school building levy

BG school board to discuss going back on ballot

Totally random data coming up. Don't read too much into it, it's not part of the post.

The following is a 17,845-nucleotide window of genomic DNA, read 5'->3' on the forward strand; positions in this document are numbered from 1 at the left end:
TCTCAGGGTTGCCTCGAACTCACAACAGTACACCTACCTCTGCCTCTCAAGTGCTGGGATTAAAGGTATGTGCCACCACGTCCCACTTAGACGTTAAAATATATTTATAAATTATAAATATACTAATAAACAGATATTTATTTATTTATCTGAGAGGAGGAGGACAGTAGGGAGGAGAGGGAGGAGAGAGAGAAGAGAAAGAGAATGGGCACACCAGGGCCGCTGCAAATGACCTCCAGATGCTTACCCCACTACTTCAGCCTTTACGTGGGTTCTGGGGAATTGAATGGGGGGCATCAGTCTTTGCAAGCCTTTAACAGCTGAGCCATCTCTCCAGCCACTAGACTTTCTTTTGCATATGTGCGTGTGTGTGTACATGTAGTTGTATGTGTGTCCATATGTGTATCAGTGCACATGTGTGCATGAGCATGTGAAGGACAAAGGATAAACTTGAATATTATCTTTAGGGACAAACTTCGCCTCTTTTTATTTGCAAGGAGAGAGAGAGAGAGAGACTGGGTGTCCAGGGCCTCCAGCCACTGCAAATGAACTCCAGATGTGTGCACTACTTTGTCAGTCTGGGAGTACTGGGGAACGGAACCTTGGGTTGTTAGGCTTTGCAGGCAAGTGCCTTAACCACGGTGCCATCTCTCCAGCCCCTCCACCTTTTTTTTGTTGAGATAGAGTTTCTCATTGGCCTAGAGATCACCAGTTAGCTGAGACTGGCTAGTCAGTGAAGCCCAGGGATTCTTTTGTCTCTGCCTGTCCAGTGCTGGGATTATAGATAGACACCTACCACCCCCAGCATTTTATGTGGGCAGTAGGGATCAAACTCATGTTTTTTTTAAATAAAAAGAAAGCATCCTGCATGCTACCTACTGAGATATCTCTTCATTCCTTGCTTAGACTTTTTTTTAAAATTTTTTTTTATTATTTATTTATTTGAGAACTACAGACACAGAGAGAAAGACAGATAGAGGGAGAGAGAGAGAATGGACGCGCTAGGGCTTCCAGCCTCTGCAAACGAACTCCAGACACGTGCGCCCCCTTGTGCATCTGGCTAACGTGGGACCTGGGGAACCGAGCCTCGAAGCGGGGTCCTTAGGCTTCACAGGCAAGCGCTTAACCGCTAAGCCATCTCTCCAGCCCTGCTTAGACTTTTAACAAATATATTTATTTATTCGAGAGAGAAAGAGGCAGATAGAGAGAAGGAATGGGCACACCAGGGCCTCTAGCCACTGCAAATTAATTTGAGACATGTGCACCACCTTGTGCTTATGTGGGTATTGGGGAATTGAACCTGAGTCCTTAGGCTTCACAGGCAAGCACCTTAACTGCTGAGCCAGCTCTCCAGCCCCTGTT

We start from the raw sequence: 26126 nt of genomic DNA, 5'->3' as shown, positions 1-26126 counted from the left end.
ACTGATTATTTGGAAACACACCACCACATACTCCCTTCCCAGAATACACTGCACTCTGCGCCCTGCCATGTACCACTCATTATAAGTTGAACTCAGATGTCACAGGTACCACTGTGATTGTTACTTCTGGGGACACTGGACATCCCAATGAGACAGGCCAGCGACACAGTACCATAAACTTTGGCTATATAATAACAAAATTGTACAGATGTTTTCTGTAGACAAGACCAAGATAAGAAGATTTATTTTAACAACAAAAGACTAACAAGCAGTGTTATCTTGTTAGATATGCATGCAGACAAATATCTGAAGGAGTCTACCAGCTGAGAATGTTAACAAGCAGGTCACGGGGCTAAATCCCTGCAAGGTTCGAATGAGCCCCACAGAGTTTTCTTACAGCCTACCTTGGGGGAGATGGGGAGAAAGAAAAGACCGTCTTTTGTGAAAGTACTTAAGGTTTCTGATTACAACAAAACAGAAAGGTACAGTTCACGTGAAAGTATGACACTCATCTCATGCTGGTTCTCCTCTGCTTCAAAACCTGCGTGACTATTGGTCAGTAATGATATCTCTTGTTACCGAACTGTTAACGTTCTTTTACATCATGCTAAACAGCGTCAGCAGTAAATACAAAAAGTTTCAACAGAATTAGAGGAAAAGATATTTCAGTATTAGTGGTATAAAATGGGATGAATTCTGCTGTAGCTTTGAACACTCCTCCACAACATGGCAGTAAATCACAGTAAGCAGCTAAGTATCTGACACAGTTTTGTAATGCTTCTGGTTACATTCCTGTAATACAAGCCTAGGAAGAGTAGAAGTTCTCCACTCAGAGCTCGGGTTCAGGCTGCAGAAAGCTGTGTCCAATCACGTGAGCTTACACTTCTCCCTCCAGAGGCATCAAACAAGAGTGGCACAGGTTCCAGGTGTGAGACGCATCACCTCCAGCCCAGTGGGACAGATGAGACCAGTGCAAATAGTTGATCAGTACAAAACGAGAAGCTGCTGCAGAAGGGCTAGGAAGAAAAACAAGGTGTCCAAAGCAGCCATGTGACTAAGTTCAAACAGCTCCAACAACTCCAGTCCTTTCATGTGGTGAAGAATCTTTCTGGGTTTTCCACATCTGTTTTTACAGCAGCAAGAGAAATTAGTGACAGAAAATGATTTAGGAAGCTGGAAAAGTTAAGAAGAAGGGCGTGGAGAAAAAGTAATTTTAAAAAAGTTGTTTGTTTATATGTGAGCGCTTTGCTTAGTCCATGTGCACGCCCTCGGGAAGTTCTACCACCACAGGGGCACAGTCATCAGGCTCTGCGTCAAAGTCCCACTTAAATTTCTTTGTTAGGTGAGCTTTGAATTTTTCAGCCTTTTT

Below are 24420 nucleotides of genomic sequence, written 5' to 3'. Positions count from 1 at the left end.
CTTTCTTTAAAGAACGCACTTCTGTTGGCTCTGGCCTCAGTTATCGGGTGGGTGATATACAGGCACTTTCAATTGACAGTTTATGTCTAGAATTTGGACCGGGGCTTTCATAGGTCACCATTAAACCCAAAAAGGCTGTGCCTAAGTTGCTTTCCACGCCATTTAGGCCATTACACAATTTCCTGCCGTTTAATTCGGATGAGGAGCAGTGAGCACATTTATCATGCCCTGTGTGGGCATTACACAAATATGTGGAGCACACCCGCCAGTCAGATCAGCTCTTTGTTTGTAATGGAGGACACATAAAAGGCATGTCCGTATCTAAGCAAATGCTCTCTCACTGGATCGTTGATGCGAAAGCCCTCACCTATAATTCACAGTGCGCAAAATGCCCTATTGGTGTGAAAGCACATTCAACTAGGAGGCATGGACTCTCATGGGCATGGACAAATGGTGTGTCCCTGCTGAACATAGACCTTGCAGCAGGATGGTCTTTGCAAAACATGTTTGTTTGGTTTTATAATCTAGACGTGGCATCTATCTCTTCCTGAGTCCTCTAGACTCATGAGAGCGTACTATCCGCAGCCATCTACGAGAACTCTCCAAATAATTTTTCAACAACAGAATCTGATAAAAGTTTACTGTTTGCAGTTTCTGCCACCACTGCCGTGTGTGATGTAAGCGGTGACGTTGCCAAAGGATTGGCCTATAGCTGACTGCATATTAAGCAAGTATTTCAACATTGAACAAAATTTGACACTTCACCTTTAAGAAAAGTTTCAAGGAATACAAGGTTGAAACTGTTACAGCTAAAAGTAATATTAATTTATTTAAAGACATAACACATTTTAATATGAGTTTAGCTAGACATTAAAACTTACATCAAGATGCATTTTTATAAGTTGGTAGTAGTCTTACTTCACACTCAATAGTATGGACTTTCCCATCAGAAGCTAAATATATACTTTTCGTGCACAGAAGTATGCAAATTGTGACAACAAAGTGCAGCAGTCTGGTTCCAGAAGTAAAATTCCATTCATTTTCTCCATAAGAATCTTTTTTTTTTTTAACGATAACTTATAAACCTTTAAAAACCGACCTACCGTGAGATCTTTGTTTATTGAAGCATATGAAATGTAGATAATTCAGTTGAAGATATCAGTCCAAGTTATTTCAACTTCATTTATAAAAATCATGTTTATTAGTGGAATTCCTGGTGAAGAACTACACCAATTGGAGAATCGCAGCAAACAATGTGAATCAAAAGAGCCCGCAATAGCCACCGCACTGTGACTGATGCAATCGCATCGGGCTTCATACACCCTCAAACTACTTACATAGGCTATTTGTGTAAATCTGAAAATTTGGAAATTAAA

By JAN LARSON McLAUGHLIN BG Independent News   Bowling Green Board of Education will hold a workshop next week to discuss the direction the district should take as it prepares to go back on the ballot. The meeting will be held Monday at 7 a.m., in the central administration office on Clough Street, and will be open to the public. The board faces a Feb. 7 deadline if it decides to try again to pass a levy for school buildings. “We have not made a decision,” Superintendent Francis Scruci said Tuesday evening after the school board’s organizational meeting for 2018. Voters rejected the district’s request last November for a 6-mill bond issue for a new consolidated elementary building and improvements to the high school. Last year, school officials said if the levy failed, the district would return in 2018 with the same request. The need will still exist, they stressed. That will be part of the discussion on Monday. The only new school board member, Norm Geer, said he supported the levy last fall. “I voted for it,” he said. As part of his orientation for the board, Geer has toured all the district buildings – which reinforced his support of the levy. “Seeing the kids cramped in rooms,” with some classes in modular units, and with uneven student levels at the three elementaries, further reinforced his belief, he said. “I’m also aware of the concerns,” Geer said. “There’s a reason it went down and we have to address it.” Though the building project is expensive, consolidation of the elementaries will be a long-term savings, he said. And “the case can be made very convincingly” that the educational opportunities are superior in a consolidated elementary, he added. “There’s a real savings in doing that consolidation,” Geer said. “There are lots of good reasons to do it. The only problem is the cost.” Meanwhile Defiance School District opened its new school building this week, after receiving 78 percent of the funding from the state. Due to a state formula questioned by local school officials, Bowling Green would only get 10 to 13 percent of its building costs from the state. “I’m not envious of other districts,” Scruci said. “I’m frustrated by the formula that says we’re affluent. I don’t see us as much different than Defiance.”…